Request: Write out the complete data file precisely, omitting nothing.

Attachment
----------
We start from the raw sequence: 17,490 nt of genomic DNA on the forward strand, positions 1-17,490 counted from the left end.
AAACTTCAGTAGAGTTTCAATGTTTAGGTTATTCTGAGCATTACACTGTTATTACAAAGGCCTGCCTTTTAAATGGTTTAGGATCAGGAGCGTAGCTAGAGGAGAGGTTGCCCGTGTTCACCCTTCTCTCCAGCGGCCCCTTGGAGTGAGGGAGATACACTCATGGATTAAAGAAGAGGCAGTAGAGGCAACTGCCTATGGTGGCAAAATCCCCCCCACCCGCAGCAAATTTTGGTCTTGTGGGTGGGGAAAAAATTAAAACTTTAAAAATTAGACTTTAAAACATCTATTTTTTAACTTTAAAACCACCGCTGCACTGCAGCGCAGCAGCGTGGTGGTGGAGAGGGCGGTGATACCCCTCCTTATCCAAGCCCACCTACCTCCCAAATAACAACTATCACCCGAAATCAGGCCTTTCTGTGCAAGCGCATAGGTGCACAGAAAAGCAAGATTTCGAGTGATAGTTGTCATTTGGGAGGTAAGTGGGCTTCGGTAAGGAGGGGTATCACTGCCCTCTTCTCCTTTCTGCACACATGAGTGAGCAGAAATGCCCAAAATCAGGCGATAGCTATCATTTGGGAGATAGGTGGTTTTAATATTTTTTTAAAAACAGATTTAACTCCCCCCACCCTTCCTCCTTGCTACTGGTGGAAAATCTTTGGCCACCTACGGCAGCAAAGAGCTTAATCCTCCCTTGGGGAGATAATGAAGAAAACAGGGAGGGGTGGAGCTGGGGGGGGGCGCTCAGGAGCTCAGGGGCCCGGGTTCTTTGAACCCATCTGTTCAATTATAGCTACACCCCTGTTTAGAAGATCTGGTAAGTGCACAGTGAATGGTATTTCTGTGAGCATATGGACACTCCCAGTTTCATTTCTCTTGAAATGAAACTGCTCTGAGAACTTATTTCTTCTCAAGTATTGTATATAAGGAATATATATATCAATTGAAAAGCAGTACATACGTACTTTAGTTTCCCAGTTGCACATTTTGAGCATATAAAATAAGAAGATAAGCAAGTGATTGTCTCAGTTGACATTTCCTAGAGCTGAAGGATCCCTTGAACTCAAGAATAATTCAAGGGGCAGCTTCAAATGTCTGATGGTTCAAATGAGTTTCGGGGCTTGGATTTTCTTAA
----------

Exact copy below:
We start from the raw sequence: 17,490 nt of genomic DNA on the forward strand, positions 1-17,490 counted from the left end.
AAACTTCAGTAGAGTTTCAATGTTTAGGTTATTCTGAGCATTACACTGTTATTACAAAGGCCTGCCTTTTAAATGGTTTAGGATCAGGAGCGTAGCTAGAGGAGAGGTTGCCCGTGTTCACCCTTCTCTCCAGCGGCCCCTTGGAGTGAGGGAGATACACTCATGGATTAAAGAAGAGGCAGTAGAGGCAACTGCCTATGGTGGCAAAATCCCCCCCACCCGCAGCAAATTTTGGTCTTGTGGGTGGGGAAAAAATTAAAACTTTAAAAATTAGACTTTAAAACATCTATTTTTTAACTTTAAAACCACCGCTGCACTGCAGCGCAGCAGCGTGGTGGTGGAGAGGGCGGTGATACCCCTCCTTATCCAAGCCCACCTACCTCCCAAATAACAACTATCACCCGAAATCAGGCCTTTCTGTGCAAGCGCATAGGTGCACAGAAAAGCAAGATTTCGAGTGATAGTTGTCATTTGGGAGGTAAGTGGGCTTCGGTAAGGAGGGGTATCACTGCCCTCTTCTCCTTTCTGCACACATGAGTGAGCAGAAATGCCCAAAATCAGGCGATAGCTATCATTTGGGAGATAGGTGGTTTTAATATTTTTTTAAAAACAGATTTAACTCCCCCCACCCTTCCTCCTTGCTACTGGTGGAAAATCTTTGGCCACCTACGGCAGCAAAGAGCTTAATCCTCCCTTGGGGAGATAATGAAGAAAACAGGGAGGGGTGGAGCTGGGGGGGGGCGCTCAGGAGCTCAGGGGCCCGGGTTCTTTGAACCCATCTGTTCAATTATAGCTACACCCCTGTTTAGAAGATCTGGTAAGTGCACAGTGAATGGTATTTCTGTGAGCATATGGACACTCCCAGTTTCATTTCTCTTGAAATGAAACTGCTCTGAGAACTTATTTCTTCTCAAGTATTGTATATAAGGAATATATATATCAATTGAAAAGCAGTACATACGTACTTTAGTTTCCCAGTTGCACATTTTGAGCATATAAAATAAGAAGATAAGCAAGTGATTGTCTCAGTTGACATTTCCTAGAGCTGAAGGATCCCTTGAACTCAAGAATAATTCAAGGGGCAGCTTCAAATGTCTGATGGTTCAAATGAGTTTCGGGGCTTGGATTTTCTTAA